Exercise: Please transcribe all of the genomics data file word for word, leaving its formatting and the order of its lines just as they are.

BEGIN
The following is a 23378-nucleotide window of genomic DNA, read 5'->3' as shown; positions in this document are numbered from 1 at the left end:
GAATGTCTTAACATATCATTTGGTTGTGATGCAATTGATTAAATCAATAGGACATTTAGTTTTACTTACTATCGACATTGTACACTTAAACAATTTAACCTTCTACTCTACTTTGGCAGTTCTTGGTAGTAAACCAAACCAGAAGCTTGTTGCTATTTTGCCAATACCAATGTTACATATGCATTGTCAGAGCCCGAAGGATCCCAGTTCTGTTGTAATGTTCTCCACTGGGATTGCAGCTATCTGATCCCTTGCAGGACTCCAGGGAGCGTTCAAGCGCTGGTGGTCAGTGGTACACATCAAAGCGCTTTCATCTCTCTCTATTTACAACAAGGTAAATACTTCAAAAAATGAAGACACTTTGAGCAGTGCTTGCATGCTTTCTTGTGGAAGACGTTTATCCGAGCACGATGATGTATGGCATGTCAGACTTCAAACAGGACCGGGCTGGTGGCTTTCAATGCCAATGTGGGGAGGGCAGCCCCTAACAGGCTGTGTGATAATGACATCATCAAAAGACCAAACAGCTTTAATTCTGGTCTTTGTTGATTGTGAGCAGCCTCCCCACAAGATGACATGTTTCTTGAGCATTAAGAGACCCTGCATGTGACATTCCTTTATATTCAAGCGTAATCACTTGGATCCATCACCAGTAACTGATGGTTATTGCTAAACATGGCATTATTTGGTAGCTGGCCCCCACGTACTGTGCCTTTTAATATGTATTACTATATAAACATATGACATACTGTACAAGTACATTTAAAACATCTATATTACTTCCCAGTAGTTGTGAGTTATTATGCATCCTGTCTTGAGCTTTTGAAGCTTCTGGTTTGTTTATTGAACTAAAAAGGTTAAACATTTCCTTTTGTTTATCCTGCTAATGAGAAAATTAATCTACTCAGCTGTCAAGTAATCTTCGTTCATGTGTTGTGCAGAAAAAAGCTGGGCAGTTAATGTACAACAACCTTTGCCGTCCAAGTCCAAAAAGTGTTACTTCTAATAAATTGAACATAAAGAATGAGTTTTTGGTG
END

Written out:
The following is a 23378-nucleotide window of genomic DNA, read 5'->3' as shown; positions in this document are numbered from 1 at the left end:
GAATGTCTTAACATATCATTTGGTTGTGATGCAATTGATTAAATCAATAGGACATTTAGTTTTACTTACTATCGACATTGTACACTTAAACAATTTAACCTTCTACTCTACTTTGGCAGTTCTTGGTAGTAAACCAAACCAGAAGCTTGTTGCTATTTTGCCAATACCAATGTTACATATGCATTGTCAGAGCCCGAAGGATCCCAGTTCTGTTGTAATGTTCTCCACTGGGATTGCAGCTATCTGATCCCTTGCAGGACTCCAGGGAGCGTTCAAGCGCTGGTGGTCAGTGGTACACATCAAAGCGCTTTCATCTCTCTCTATTTACAACAAGGTAAATACTTCAAAAAATGAAGACACTTTGAGCAGTGCTTGCATGCTTTCTTGTGGAAGACGTTTATCCGAGCACGATGATGTATGGCATGTCAGACTTCAAACAGGACCGGGCTGGTGGCTTTCAATGCCAATGTGGGGAGGGCAGCCCCTAACAGGCTGTGTGATAATGACATCATCAAAAGACCAAACAGCTTTAATTCTGGTCTTTGTTGATTGTGAGCAGCCTCCCCACAAGATGACATGTTTCTTGAGCATTAAGAGACCCTGCATGTGACATTCCTTTATATTCAAGCGTAATCACTTGGATCCATCACCAGTAACTGATGGTTATTGCTAAACATGGCATTATTTGGTAGCTGGCCCCCACGTACTGTGCCTTTTAATATGTATTACTATATAAACATATGACATACTGTACAAGTACATTTAAAACATCTATATTACTTCCCAGTAGTTGTGAGTTATTATGCATCCTGTCTTGAGCTTTTGAAGCTTCTGGTTTGTTTATTGAACTAAAAAGGTTAAACATTTCCTTTTGTTTATCCTGCTAATGAGAAAATTAATCTACTCAGCTGTCAAGTAATCTTCGTTCATGTGTTGTGCAGAAAAAAGCTGGGCAGTTAATGTACAACAACCTTTGCCGTCCAAGTCCAAAAAGTGTTACTTCTAATAAATTGAACATAAAGAATGAGTTTTTGGTG